FDA advisers call for easing Avandia restrictions

The majority of panelists at an FDA meeting that revisited regulatory decisions made in 2010 recommended relaxing restrictions on the diabetes drug rosiglitazone.

“The [readjudication] results do not remove my concerns about the cardiovascular safety of rosiglitazone,” said Marvin Konstam, MD, chief physician executive at the Cardiovascular Center at Tufts Medical Center in Boston. “But they move the needle in a direction that seems to me is appropriate to shift the burden of decision making for prescribing this drug to the physician.”  

Konstam was one of 13 panelists at the meeting to vote in favor of modifying tight restrictions placed on rosiglitazone (Avandia, GlaxoSmithKline) in 2010. The joint meeting of the FDA’s Endocrinologic and Metabolic Drugs Advisory Committee and the Drug Safety and Risk Management Advisory Committee was assembled to review readjudicated results of RECORD (Rosiglitazone Evaluated for Cardiac Outcomes and Regulation of Glycaemia in Diabetes). The RECORD trial has been criticized for its open-label design, missing data, potential biases and other limitations. The readjudication process also came under fire from one FDA official who questioned the independence of the Duke Clinical Research institute (DCRI), the contractor who performed the adjudication.

Seven other panelists at the readjudication meeting voted to remove restrictions while five recommended no changes. One member called for withdrawing rosiglitazone from the market.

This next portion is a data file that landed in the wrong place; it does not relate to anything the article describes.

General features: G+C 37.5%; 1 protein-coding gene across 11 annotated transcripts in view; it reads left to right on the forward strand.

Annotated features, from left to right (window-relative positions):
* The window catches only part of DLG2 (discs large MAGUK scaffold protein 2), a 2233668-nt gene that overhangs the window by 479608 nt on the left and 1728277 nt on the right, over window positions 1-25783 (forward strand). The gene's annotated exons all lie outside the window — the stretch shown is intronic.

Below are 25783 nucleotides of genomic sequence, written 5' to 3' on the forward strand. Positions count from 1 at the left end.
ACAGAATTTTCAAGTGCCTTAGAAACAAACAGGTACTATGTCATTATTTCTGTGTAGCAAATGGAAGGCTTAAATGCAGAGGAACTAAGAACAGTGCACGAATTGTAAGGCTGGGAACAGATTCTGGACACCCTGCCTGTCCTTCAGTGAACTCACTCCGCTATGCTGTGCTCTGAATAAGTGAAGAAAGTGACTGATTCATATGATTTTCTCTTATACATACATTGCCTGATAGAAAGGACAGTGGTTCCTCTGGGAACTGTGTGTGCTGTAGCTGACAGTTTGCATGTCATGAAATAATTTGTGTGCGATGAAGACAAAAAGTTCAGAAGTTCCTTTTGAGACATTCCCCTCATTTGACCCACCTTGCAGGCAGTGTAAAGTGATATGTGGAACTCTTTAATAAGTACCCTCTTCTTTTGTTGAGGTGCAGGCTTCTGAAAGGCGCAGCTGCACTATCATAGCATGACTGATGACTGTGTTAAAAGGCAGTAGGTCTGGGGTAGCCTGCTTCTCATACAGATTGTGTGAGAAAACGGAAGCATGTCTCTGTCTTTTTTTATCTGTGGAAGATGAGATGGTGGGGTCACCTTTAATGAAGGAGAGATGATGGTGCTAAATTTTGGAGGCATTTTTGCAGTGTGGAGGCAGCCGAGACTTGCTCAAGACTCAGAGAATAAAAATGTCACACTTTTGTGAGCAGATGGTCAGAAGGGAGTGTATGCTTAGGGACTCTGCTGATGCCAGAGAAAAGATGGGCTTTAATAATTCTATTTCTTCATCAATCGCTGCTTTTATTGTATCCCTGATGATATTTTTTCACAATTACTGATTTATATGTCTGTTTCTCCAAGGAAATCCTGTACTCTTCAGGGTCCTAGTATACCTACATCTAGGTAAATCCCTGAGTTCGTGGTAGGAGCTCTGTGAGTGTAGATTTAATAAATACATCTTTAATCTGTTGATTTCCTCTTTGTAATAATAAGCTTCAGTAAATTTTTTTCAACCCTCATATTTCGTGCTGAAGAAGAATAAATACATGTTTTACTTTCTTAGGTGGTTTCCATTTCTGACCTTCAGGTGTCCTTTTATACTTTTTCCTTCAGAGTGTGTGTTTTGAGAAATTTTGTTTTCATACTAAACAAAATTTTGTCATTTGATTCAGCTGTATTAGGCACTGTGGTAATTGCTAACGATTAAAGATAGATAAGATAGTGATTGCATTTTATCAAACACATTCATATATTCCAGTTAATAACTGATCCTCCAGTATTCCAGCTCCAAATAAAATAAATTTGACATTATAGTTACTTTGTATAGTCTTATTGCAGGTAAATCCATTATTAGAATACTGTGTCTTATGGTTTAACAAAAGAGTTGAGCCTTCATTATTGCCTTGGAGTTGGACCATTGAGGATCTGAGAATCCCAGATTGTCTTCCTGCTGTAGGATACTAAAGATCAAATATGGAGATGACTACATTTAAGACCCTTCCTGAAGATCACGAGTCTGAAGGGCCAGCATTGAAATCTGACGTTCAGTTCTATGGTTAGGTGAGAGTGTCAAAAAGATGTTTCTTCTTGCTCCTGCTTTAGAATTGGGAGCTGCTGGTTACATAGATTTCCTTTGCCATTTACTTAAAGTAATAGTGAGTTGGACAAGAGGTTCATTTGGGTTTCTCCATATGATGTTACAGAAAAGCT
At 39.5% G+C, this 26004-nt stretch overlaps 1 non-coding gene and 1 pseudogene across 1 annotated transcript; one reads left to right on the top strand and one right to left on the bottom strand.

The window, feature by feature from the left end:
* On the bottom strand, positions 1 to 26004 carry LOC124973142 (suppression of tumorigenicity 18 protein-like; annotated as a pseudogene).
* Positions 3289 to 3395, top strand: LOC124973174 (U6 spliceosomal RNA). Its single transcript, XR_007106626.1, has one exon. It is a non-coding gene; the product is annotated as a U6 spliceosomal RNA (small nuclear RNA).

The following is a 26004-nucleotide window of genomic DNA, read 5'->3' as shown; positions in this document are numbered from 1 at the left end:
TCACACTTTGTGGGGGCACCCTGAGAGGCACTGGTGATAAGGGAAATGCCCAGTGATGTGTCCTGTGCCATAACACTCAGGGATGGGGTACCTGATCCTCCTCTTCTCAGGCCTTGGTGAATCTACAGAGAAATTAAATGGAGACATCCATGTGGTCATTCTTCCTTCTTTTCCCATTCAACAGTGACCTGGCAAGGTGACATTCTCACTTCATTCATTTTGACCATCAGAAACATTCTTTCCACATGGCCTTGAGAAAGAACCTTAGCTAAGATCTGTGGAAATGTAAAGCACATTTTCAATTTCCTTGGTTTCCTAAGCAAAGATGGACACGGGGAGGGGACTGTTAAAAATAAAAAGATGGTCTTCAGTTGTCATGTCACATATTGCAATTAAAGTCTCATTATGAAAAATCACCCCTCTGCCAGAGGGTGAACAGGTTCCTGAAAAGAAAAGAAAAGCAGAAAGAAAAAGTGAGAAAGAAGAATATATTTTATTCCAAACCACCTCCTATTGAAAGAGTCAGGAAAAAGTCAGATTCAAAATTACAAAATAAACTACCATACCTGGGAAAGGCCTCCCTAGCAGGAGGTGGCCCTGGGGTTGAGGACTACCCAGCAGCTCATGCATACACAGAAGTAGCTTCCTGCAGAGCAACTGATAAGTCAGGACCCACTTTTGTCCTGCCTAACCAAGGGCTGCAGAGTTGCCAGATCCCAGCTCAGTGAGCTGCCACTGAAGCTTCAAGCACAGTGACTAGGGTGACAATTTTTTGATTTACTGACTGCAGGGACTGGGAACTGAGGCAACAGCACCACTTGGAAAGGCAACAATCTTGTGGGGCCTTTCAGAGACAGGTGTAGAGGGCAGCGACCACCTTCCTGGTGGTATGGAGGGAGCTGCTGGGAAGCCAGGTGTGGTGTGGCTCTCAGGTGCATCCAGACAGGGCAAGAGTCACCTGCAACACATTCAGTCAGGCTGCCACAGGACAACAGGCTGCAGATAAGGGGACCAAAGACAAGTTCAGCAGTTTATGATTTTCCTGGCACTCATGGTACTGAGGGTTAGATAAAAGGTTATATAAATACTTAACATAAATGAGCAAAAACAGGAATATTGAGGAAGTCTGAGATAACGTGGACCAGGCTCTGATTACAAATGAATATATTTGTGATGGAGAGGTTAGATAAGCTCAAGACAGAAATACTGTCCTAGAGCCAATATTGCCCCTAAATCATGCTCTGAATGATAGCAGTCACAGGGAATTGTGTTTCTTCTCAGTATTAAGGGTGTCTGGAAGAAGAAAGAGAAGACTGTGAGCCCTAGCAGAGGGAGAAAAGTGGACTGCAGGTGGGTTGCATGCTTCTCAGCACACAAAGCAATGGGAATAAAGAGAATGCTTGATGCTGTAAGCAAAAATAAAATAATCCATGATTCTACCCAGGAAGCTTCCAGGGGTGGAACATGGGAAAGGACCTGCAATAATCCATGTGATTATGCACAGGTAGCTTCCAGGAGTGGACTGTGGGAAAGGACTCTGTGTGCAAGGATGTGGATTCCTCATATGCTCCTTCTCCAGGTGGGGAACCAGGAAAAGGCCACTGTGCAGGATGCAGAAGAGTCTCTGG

Several of the panelists who voted to modify restrictions to the risk evaluation and mitigation strategy imposed previously said they wavered between removal and modification of restrictions. The drug had been limited to being a last resort option for patients who don’t respond to other medications.

“The readjudication reconfirmed my uncertainty,” said Sanjay Kaul, MD, director of cardiovascular fellowship training at Cedars-Sinai Medical Center in Los Angeles. I debated between A [removal] and C [modification]. I voted for C because there are some unresolved issues, particularly some of the high-risk subsets, for example, ischemic heart disease.”

Kaul pointed out the potential interaction between drugs commonly prescribed to treat patients with diabetes and an underlying risk for cardiovascular disease. “I think it is a good opportunity to communicate those uncertainties to the patients in a form of a communication plan and medication guidance and to have some process [to]collect information, evaluate and see sudden spikes in the use of rosiglitazone.”

The vote was taken on June 6 at the FDA’s center in Silver Spring, Md. The first day of the meeting included a critical review of RECORD and presentations by the DCRI and FDA officials.

The FDA will consider the panel’s recommendations, which included “a wide range of perspectives on the data. It illustrates that this is not an easy decision on the benefit and risk, given the data and the uncertainties,” according to the FDA. The agency often, but not always, follows the recommendations of its advisory panels.